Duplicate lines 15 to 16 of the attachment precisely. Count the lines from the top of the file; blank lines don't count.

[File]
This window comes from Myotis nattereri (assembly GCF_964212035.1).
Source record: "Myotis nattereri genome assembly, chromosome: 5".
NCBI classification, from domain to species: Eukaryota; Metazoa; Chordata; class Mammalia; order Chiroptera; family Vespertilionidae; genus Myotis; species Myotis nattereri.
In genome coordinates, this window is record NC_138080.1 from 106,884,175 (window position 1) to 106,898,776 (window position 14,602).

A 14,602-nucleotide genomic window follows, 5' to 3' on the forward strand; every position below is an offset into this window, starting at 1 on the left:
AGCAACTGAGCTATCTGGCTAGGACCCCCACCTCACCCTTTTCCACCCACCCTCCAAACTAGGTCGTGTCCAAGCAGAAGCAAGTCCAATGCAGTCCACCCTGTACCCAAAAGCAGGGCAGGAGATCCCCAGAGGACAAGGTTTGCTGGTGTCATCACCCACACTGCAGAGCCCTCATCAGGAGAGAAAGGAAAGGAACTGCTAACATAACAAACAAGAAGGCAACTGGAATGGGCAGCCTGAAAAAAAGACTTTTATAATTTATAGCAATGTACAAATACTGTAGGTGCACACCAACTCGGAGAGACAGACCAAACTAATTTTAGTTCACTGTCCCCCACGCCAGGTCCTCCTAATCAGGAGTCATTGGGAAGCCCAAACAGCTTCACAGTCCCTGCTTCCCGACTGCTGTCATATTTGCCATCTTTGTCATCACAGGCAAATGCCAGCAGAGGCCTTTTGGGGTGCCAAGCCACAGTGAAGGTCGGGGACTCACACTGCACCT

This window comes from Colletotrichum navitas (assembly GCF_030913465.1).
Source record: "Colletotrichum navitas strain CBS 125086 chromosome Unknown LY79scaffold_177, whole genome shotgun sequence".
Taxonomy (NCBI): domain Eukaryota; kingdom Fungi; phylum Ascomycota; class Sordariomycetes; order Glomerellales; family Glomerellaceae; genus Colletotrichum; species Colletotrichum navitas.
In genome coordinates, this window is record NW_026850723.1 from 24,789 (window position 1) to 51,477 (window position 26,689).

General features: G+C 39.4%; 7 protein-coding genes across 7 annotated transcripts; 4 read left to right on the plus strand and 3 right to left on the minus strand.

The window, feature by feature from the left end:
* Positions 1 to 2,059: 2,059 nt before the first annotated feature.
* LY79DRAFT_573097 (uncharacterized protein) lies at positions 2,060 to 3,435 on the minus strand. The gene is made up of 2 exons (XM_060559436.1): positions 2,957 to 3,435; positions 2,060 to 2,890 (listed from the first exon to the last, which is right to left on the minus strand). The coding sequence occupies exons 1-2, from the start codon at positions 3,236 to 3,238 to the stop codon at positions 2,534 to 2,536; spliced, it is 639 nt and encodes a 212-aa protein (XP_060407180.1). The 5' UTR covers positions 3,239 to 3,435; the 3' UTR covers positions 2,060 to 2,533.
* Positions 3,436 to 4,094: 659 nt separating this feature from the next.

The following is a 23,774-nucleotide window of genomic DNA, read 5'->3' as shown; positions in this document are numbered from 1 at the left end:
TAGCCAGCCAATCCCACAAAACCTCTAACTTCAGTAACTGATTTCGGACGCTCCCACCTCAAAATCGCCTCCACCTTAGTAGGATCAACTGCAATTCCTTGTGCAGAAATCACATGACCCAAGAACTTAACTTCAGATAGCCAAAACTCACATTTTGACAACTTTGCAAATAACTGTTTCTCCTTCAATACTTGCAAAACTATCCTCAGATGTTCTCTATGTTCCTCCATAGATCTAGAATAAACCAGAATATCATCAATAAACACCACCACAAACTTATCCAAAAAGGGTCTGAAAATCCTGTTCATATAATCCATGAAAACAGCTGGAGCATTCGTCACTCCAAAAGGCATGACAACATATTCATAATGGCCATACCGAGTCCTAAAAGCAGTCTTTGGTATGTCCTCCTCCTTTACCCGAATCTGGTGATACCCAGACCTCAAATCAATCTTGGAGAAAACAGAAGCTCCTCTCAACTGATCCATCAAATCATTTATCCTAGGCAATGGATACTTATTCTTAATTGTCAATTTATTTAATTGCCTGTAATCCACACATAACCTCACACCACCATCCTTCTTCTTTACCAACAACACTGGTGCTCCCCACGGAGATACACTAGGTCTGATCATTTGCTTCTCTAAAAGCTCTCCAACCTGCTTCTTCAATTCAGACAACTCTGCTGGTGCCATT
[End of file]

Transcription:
* Positions 3,436 to 4,094: 659 nt separating this feature from the next.

The following is a 23,774-nucleotide window of genomic DNA, read 5'->3' as shown; positions in this document are numbered from 1 at the left end: